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The mind is our central sense. Our five gross senses—sight, hearing, taste, touch, and smell—send the mind information, which the mind judges as either agreeable or disagreeable. Typically, the mind makes its judgments based on false ego, the misconception that we are our bodies, and the assumption that we can find lasting happiness by gaining control over the material world. The mind constantly calculates how to find and sustain pleasure and how to avoid discomfort, and sends us signals—thoughts—how to do so.

But the material world is an endless, unpredictable mix of pleasant and unpleasant circumstances, and when we act on the mind's decisions, our happiness isn't guaranteed. The mind can't lead us toward genuine fulfillment of any kind. For us to succeed in any significant endeavor, especially anything involving long-term, goal-directed activity, the mind must be trained to make judgments that support that success.

The system of yoga, as Krishna explains in the Bhagavad-gita, is meant to help quiet the mind's constant chatter and bring it back under the control of the self, the atma. When the mind is controlled by superior, spiritual direction, it can be our best friend, and help lead us to our life's perfection.

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Everything we've ever done and everything that has ever happened to us is stored in the mind in the form of memory. The impressions made upon our mind influence how we see the world and how we behave. Our behavior, in turn, results in further impressions being made on our mind. This cycle of action and reaction, also known as karma, continues until the mind receives direction from a superior—spiritual—source.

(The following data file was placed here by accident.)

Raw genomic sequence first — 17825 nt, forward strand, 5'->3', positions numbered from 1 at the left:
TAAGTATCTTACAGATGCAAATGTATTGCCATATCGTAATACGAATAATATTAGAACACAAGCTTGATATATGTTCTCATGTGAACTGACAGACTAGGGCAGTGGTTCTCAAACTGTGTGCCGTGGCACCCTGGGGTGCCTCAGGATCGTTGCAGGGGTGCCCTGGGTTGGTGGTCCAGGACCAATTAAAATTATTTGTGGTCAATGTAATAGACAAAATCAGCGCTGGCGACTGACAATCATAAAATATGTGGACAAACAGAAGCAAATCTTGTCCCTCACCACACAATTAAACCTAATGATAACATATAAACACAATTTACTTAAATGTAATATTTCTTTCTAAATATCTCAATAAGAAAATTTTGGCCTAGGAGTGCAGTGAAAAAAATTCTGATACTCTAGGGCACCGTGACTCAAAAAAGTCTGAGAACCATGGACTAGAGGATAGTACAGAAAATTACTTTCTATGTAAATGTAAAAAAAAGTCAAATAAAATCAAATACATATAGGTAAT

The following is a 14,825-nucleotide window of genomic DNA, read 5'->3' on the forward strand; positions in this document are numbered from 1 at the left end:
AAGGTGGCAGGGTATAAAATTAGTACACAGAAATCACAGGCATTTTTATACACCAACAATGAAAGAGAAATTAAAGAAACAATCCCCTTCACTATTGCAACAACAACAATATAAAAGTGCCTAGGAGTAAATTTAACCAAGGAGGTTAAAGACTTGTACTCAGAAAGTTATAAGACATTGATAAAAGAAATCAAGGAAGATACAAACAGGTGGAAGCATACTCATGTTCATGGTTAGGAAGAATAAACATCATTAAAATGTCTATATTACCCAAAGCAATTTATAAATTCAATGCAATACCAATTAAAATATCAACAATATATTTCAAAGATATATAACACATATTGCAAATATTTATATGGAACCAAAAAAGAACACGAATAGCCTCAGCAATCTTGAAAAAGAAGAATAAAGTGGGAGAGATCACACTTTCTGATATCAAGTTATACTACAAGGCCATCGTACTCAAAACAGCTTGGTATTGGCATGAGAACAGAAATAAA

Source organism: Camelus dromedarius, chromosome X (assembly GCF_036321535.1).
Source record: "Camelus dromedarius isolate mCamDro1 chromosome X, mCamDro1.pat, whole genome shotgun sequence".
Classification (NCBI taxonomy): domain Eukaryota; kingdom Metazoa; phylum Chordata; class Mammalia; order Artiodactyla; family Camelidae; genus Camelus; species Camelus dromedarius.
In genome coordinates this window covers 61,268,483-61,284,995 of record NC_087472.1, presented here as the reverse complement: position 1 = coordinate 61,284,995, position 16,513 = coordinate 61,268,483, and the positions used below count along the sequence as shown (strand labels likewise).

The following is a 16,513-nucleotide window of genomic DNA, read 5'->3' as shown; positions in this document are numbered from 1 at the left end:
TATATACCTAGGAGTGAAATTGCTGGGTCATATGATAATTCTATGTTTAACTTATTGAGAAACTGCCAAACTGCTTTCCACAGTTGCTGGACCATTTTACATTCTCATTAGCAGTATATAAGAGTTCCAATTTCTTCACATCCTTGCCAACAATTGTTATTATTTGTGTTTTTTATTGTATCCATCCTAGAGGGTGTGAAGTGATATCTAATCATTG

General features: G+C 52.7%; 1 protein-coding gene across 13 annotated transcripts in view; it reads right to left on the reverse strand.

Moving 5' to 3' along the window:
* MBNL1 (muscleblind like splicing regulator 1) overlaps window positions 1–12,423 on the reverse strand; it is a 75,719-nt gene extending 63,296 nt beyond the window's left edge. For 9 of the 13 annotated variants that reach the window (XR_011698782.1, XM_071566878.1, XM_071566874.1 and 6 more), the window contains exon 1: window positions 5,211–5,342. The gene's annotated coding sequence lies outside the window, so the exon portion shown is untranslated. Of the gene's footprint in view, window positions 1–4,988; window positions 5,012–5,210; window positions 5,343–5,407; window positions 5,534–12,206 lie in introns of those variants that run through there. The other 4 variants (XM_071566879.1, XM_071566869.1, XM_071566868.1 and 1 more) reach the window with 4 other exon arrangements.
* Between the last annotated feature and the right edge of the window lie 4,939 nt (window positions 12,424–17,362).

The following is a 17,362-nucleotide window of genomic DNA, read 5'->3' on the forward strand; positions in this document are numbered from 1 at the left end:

Krishna says that it's difficult to control the mind, but that it can be trained by practice and detachment. The mind, like everything else, is part of the Absolute Truth, the Supreme Person, Krishna. Focusing our mind on the Supreme, especially by hearing and chanting Krishna's names and activities, reorients the mind to act spiritually. Then it naturally becomes peaceful, detached from material ideas of pleasure, and attracted to superior, spiritual pursuits.

When the self leaves the material body—the time commonly known as death—it goes to its next destination based on the state of mind we've cultivated throughout our life. If the mind has been sufficiently trained in Krishna consciousness, there's every possibility of our being able to return to the spiritual world, also known as Vaikuntha, "the place of no anxiety," where the mind finds the lasting happiness this world can't offer.

[book reference: Coming Back]

We like to quote our sources. This page is based on the following:

  • Bhagavad-gita, 6.5:

    "One must deliver himself with the help of his mind, and not degrade himself. The mind is the friend of the conditioned soul, and his enemy as well."

  • Bhagavad-gita, 15.7: